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WILL “INADVERTENT OMISSIONS” COVERAGE BE THE NEXT EUROPEAN IMPORT?

WILL “INADVERTENT OMISSIONS” COVERAGE BE THE NEXT EUROPEAN IMPORT?

WILL “INADVERTENT OMISSIONS” COVERAGE BE THE NEXT EUROPEAN IMPORT?
October 02
13:22 2018

Will “inadvertent omissions” coverage be the next European import?

By Joseph S. Harrington, CPCU

Liability coverage for errors and omissions is “old hat,” but if you were an underwriter how would you feel about first-party coverage for a client’s oversight? In coming years, commercial property insurers in the U.S. could have access to a new tool for providing such coverage.

Today, staff members of the Insurance Services Office (ISO), the largest advisory organization (bureau) serving the U.S. property/casualty industry, are considering whether to develop an endorsement for providing coverage for “inadvertent omission to insure.” Nothing specific has been proposed to date.

Inadvertent omission to insure provisions generally provide limited coverage for physical damage to buildings or locations of an insured that have been left off a declarations or schedule of coverage, but with no intent to mislead the insurer.

These clauses are commonly written into basic commercial property policies in continental Europe and the United Kingdom. They are also routinely requested by risk managers of large U.S. companies that qualify as “exempt commercial policyholders” (ECP) allowed by some states to purchase coverage on non-regulated policy forms.

In its typical form, inadvertent omissions coverage is the converse of standard coverage for newly-acquired locations:

  • Newly acquired locations are typically insured up to the full applicable limit for a limited period of time, usually 30 days in base forms, but often extended to longer periods.
  • Locations inadvertently omitted, when insured, are typically covered for the full policy period under a separate, lower limit. (These locations could include properties omitted at the onset of the policy, but also newly acquired locations not declared after expiration of the time limit for newly acquired locations coverage.)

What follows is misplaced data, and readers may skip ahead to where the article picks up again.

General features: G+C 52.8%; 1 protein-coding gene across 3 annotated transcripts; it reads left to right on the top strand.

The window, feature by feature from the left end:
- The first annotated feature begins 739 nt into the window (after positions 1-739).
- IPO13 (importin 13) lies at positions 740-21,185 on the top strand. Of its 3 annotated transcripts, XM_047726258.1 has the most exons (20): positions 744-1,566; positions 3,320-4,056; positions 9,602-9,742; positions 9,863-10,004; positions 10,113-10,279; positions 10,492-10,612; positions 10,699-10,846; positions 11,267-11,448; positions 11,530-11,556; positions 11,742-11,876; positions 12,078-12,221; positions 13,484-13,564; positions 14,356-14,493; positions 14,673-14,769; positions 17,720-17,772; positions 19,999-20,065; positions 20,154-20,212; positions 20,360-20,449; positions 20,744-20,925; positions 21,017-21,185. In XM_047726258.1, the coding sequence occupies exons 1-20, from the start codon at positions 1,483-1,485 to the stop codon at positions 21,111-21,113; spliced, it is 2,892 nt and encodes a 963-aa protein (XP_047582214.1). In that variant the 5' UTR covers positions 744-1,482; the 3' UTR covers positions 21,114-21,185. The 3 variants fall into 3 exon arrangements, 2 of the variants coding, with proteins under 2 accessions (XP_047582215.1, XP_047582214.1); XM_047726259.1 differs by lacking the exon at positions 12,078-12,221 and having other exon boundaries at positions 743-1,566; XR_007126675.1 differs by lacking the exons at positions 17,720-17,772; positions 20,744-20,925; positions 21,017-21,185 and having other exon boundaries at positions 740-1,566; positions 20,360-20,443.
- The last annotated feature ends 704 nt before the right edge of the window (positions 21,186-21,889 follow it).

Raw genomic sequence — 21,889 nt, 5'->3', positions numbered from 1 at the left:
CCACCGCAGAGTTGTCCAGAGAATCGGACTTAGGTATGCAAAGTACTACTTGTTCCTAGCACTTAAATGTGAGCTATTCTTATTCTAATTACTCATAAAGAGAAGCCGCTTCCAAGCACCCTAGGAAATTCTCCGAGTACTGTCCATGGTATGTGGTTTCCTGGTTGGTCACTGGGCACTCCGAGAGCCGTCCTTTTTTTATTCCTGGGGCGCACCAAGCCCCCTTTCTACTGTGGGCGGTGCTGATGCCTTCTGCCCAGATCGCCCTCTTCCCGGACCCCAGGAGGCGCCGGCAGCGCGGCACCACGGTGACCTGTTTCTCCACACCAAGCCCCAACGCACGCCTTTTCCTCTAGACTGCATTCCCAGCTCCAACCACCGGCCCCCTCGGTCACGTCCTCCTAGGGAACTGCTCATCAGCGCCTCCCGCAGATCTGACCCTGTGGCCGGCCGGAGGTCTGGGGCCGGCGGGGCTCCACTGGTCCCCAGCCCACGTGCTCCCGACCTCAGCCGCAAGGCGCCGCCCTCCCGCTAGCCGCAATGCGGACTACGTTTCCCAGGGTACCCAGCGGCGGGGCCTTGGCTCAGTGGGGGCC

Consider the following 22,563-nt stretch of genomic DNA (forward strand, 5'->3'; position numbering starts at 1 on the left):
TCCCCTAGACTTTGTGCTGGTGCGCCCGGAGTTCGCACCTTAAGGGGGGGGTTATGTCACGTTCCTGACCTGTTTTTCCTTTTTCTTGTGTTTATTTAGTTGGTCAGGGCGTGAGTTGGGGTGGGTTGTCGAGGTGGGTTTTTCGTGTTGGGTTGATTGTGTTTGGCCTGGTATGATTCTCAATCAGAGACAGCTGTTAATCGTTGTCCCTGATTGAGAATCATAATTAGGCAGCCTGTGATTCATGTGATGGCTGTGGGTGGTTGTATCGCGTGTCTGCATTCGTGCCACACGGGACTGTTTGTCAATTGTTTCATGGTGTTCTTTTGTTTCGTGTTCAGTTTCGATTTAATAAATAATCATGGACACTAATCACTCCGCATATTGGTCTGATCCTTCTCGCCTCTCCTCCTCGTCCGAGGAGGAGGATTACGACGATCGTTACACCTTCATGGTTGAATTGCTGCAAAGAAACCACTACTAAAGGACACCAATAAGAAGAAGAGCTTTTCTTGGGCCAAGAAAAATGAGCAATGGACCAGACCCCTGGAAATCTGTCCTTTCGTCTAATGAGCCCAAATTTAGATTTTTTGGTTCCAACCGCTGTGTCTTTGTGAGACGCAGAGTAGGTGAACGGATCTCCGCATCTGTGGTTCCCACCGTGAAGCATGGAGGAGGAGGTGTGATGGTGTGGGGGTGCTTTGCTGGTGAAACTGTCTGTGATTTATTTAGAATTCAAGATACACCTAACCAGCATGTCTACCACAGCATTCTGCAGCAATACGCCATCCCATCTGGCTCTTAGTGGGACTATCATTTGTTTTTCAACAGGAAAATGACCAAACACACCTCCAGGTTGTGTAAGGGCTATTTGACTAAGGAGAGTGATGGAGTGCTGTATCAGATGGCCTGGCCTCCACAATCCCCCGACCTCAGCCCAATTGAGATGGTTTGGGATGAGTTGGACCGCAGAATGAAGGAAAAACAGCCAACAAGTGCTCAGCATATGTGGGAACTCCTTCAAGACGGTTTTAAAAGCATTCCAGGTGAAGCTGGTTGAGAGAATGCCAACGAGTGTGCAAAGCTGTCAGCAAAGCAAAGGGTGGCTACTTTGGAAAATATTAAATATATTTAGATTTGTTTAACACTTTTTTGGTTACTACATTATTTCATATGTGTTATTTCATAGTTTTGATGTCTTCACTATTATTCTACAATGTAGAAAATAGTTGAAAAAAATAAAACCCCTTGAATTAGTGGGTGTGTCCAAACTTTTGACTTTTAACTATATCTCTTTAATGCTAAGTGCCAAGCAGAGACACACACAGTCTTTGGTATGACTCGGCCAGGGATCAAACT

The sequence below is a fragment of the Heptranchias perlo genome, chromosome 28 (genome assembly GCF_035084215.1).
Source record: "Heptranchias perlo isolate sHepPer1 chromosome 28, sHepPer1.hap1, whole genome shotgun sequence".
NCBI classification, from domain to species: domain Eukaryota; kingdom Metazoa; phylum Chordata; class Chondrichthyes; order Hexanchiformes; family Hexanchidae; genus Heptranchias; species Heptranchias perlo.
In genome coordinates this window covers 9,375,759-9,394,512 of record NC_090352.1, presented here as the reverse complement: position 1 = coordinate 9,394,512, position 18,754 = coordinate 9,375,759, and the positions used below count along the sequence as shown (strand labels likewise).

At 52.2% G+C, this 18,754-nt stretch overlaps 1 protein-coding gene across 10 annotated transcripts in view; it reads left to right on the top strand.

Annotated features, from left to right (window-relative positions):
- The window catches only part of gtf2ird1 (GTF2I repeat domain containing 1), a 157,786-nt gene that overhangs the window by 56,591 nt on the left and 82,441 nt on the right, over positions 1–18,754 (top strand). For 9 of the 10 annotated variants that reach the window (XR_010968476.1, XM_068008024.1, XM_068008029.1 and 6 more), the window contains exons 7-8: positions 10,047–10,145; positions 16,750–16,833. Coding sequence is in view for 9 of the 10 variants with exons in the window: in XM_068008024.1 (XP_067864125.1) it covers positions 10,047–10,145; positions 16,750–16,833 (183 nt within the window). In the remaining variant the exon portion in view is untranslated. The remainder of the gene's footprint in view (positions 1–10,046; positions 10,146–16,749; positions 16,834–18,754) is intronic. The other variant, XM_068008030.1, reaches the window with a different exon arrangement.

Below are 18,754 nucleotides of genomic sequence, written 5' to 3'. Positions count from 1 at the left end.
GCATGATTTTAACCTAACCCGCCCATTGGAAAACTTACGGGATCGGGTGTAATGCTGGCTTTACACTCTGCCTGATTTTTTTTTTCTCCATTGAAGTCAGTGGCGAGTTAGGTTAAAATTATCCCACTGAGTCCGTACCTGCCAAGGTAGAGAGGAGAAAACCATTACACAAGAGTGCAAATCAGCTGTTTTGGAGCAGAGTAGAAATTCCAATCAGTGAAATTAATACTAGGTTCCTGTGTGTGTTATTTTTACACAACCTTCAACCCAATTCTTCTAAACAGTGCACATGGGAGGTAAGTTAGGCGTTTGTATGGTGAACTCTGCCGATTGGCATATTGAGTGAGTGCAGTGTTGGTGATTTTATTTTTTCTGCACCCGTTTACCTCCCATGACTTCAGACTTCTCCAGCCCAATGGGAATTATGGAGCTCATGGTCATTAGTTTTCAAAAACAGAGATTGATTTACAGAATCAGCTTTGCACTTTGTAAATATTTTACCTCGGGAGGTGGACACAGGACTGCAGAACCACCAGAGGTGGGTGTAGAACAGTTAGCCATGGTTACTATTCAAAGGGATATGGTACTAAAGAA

To date, the most common approach in the U.S. to insuring losses at locations or properties not declared has been to include non-standardized endorsements for “errors or omissions in reporting.” These endorsements are generally used to address honest errors in reporting monthly, quarterly, or semiannual values, provided the insured reports errors promptly after detecting them and pays the proper adjusted premium.

“These E&O endorsements can add coverage for a location that is omitted or misreported as leased, but only up to the sublimit,” says Geoffrey Greeves, an attorney specializing in property insurance for the law firm Bradley Arant Boult Cummings LLP. “Normally that sublimit is low, only a tiny percentage of the policy limit, and it may not include business interruption coverage.”

The only other way for most commercial insureds in the U.S. to avoid the exposure for losses at undeclared locations is to purchase blanket coverage, according to Greeves.

The practice of treating reporting errors as E&O exposures is one reason U.S. insurers have not followed Europe’s lead in this matter. However, since ECP accounts in the U.S. are requesting the coverage, commercial property carriers are showing increased interest in making the coverage available to smaller accounts.

Some regulators may balk at initial filings of inadvertent omissions coverage, asking why it should be needed if insureds have a choice between blanket or scheduled coverage. Would the coverage be illusory if underwriters have done their job thoroughly?

Yet, we all know that honest mistakes happen, and public officials, not just insurance regulators, have developed acute awareness in recent years to the value of having insurance in place to respond to unexpected events.

This European import will likely find a receptive American market.

Joseph S. Harrington, CPCU, is an independent business writer specializing in property and casualty insurance coverages and operations. For 21 years, Joe was the communications director for the American Association of Insurance Services (AAIS), a P-C advisory organization. Prior to that, Joe worked in journalism and as a reporter and editor in financial services.

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